In an entertainment industry seemingly fixated on pro-feminist sensibilities, actress and fashion icon Sarah Jessica Parker, in a recent cover story interview with Marie Claire, declared that she is not a feminist.
“I am not a feminist. I don’t think I qualify. I believe in women and I believe in equality, but I think there is so much that needs to be done that I don’t even want to separate it anymore,” the former Sex and the City star told the fashion magazine.
“I’m so tired of separation,” she added. “I just want people to be treated equally.”
When asked about the so-called wage gap between men and women, Parker said she wants to see people paid whatever they are worth.
“I would like all of that nonsense to end,” the 51-year-old star said. “I would like women to get paid for the value of their contributions, not by old-fashioned ideas about gender.”
Parker’s comments came after President Obama penned a 1,500-word essay this week in which he declared that he is a feminist and urged all men across the country to join him in branding themselves the same.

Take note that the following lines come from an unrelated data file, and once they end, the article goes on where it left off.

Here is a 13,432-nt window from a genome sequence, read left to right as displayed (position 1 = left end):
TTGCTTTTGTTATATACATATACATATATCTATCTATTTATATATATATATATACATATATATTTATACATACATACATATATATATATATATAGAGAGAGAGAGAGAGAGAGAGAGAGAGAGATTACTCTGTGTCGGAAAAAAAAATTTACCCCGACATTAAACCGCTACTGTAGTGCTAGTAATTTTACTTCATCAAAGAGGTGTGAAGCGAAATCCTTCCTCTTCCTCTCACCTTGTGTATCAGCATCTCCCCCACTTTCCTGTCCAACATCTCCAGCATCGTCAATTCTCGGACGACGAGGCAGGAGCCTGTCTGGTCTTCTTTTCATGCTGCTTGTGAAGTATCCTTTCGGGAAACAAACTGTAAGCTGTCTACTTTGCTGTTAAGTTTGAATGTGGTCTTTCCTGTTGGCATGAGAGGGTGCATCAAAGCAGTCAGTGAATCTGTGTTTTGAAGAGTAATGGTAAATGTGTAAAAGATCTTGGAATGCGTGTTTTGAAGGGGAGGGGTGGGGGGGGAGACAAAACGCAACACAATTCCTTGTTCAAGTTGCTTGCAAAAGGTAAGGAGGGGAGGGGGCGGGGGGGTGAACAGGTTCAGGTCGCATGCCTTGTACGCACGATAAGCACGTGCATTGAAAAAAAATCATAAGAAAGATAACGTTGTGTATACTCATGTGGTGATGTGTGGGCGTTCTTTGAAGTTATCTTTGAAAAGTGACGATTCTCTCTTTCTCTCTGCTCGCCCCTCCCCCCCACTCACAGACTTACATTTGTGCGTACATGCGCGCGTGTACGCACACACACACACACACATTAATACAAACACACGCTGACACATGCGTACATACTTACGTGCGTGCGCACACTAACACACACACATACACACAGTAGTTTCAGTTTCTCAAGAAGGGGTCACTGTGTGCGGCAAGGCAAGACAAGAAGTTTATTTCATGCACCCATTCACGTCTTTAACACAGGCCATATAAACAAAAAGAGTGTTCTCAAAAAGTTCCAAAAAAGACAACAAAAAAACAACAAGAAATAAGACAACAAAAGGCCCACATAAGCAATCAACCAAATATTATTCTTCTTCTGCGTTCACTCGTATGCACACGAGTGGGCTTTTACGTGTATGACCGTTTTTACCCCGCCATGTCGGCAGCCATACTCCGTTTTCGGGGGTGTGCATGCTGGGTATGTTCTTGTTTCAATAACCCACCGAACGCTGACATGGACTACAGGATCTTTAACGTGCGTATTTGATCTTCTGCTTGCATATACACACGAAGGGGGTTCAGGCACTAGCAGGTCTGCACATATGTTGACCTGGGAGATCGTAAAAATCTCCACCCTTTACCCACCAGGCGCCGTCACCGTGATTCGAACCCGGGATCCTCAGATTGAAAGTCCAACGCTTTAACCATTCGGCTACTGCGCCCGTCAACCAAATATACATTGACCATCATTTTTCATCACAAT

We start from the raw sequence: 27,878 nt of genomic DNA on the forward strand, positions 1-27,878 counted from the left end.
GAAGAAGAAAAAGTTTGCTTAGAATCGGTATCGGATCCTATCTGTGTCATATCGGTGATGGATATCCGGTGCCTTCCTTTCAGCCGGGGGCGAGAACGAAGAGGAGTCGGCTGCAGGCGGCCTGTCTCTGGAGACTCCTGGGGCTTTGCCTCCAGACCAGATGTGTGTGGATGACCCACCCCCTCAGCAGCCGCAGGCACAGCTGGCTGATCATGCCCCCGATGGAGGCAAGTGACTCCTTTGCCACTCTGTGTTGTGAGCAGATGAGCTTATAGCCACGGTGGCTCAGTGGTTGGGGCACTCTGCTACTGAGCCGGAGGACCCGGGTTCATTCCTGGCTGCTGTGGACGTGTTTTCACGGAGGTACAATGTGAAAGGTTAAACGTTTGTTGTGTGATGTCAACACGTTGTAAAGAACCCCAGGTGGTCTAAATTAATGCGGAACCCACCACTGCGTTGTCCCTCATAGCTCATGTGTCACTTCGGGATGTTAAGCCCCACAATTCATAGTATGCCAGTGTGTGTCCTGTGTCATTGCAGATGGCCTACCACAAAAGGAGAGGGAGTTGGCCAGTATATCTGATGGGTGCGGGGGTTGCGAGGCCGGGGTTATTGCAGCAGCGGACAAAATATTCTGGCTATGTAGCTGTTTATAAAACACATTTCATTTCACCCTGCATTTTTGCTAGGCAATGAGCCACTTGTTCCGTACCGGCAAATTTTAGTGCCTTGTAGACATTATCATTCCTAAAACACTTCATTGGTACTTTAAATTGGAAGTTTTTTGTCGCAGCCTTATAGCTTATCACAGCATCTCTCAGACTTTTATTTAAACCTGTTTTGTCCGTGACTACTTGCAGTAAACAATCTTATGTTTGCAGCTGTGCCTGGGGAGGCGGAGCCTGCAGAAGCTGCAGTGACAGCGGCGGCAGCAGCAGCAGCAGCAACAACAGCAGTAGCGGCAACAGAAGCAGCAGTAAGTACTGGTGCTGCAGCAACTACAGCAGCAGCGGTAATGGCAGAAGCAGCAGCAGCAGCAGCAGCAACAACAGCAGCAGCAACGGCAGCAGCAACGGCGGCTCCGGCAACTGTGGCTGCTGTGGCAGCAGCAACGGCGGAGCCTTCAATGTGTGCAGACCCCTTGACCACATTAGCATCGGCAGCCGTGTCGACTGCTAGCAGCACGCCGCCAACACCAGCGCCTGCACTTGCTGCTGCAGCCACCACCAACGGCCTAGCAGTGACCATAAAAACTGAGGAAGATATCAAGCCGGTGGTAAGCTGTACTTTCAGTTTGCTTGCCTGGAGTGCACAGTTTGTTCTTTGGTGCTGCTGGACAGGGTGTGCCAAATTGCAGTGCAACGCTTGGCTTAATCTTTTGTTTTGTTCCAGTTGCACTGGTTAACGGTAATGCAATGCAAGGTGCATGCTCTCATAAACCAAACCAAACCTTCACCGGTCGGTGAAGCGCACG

“It’s important that their dad is a feminist, because now that’s what they expect of all men,” Obama wrote. “The progress we’ve made in the past 100 years, 50 years, and, yes, even the past eight years has made life significantly better for my daughters than it was for my grandmothers. And I say that not just as President but also as a feminist.”
This is not new territory for SJP, who will next appear in the new HBO series Divorce; five years ago, Parker revealed in an interview that she is “not a feminist,” but a “humanist.”
“I’m the beneficiary of all the work my mother’s generation did,” the mother-of-three told the Telegraph in 2011. “They did all the grunt work and handed us this world view. We were raised to think we could have it all, but there’s some reality that rears its head.”
Parker added: “So what you decide is ‘I’ll die trying,’ but try to be realistic about what can happen, day to day. I took a page from Wendy Wasserstein’s book. She said ‘I’m not a feminist, I’m a humanist.'”